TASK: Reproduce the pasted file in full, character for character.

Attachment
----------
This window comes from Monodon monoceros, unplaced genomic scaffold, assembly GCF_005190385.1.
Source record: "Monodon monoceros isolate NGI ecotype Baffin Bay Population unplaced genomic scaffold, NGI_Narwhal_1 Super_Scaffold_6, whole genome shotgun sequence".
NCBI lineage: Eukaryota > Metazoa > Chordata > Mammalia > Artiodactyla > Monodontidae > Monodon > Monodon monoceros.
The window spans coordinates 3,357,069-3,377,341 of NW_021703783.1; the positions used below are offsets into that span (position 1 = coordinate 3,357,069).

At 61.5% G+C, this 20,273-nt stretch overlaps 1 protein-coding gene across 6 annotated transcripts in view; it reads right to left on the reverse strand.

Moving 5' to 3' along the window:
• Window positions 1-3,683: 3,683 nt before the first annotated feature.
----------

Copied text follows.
This window comes from Monodon monoceros, unplaced genomic scaffold, assembly GCF_005190385.1.
Source record: "Monodon monoceros isolate NGI ecotype Baffin Bay Population unplaced genomic scaffold, NGI_Narwhal_1 Super_Scaffold_6, whole genome shotgun sequence".
NCBI lineage: Eukaryota > Metazoa > Chordata > Mammalia > Artiodactyla > Monodontidae > Monodon > Monodon monoceros.
The window spans coordinates 3,357,069-3,377,341 of NW_021703783.1; the positions used below are offsets into that span (position 1 = coordinate 3,357,069).

At 61.5% G+C, this 20,273-nt stretch overlaps 1 protein-coding gene across 6 annotated transcripts in view; it reads right to left on the reverse strand.

Moving 5' to 3' along the window:
• Window positions 1-3,683: 3,683 nt before the first annotated feature.